Other changes to the recommendations are the addition of a chapter on transgender issues, as well as expanded chapters on athletes with disabilities and female athletes, Roberts said. The evaluation form includes a question on sexual identity at birth and identifying gender.

The clinician should review the medical history with the athlete and their guardian privately and then again privately with the athlete to give the athlete an opportunity to discuss confidential information. The authors discourage conducting PPEs in locker-rooms or gymnasiums because of a lack of confidential space.

"When station-based group examinations are used, follow-up becomes a critical component of the PPE process. A careful and deliberate process for follow-up visits and referrals is essential for group model PPEs not done one-on-one in the health care home," the authors write.

Group examinations may be preferred in college settings that have formal medical teams and when complete access to the athlete's medical history is available.

Liability and Ethical Issues Can Arise

The authors note that legal and ethical issues can arise, particularly if a physician decides that it is not safe for an athlete to play a sport.

"When an athlete is medically ineligible to participate in a sport or all sports, the questions of who needs to know of the restriction and how this should be communicated frequently arise," they write.

Coaches and school administrators can be told that the student isn't eligible to participate without violating the Health Insurance Portability and Accountability Act or other privacy laws. Further explanation may require a signed medical release.

Regarding medical liability, the authors emphasize that "medical eligibility recommendations should be individualized after appropriate studies and consultant opinions are obtained."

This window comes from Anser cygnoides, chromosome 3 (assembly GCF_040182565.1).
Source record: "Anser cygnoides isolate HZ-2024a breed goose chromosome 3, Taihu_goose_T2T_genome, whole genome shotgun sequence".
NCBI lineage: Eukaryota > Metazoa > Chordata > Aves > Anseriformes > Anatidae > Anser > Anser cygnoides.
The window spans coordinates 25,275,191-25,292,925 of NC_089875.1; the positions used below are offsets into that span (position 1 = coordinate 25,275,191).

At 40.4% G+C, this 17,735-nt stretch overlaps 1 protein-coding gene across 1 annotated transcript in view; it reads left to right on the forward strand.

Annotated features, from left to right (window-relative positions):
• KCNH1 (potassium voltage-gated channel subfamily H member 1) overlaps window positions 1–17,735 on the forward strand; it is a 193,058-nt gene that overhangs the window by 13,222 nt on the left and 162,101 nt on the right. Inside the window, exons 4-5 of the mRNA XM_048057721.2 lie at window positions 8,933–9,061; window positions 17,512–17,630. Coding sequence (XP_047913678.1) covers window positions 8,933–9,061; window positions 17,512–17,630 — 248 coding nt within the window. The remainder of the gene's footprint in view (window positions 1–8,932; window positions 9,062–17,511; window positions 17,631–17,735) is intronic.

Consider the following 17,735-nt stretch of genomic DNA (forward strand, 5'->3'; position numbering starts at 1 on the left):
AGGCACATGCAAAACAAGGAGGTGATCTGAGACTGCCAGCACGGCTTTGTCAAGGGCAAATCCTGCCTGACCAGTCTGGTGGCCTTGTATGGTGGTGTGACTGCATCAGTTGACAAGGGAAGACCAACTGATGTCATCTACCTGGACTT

Roberts told Medscape Medical News, "Medical liability extends to what you're doing in your office, and as long as you're practicing good medicine, you're not going to get in any trouble with this. I don't think it changes your liability beyond what you normally do in your office."

He added that medical liability does not extend to athletes "who tear their ACLs [anterior cruciate ligaments] during play or get concussions. In some ways, that's part of the risk of sports."

"We Want Every Child to Get Exercise"

Roberts said he views the PPE as a collaborative effort between him and the athlete. He said one of his objectives when he examines athletes is to make the athletic experience a positive one for the athlete. He also uses routine healthcare visits to encourage his patients to participate in sports and "develop a lifelong habit of physical activity."

Bernhardt agrees: "Every patient coming into your clinic should be considered an athlete, as we are in the business of promoting wellness and physical activity. We want every child to get exercise, whether that's on the playground, on a bike, a hike, or skateboard," he said in the news release.